'Boss' Season 2: Tom Kane's (slow) road to redemptionAdd to Favorites | Boss
"That's a question we hope we have enough seasons to actually tell," Grammer says. "We have an idea as to how to get there, but it requires a certain amount of time. If Starz decides they want to go for a few more, we'll be able to play out the story in that way. If everybody thinks it's wiser to cut it a bit short, we'll try to button it up under those circumstances."
Starz managing director Carmi Zlotnik told reporters Thursday (Aug. 2) the cable channel is happy with the show despite underwhelming audience numbers for the first season. "We keep reiterating ... we're not driven by ratings -- it's now how our business is evaluated," Zlotnik says. "It's one of the metrics, because it's out there, that we look at, but it's not the big picture. ...
"We love this show and believes it deserves a bigger audience, and the audience will grow through the work of Season 2."
The new season, which premieres Friday, Aug. 17, will see Kane continuing to struggle with the effects of his disease (and continuing to try to hide them) while keeping his grip on power in Chicago and navigating his less-than-ideal family life.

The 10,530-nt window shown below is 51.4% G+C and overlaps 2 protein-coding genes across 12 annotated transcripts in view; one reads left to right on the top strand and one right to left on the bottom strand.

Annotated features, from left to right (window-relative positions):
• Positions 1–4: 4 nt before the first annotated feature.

"It isn't going so well," Grammer says of the Kane family situation. "He is trying. Tom, in this point of the story, has discovered there are gaps in his life he'd like to fill in, or at least try to, but he realizes he's not a fully realized human being, and he only has so many avenues to make things different."
That's going to take time, creator Farhad Safinia says.
"In order to redeem himself by reaching out to others, he has to put himself back together and not be such a compromised human being as he is when we first see him," Safinia says. "Because he does some pretty horrific things, not just in the first season, but shocking, horrific things in the second season too."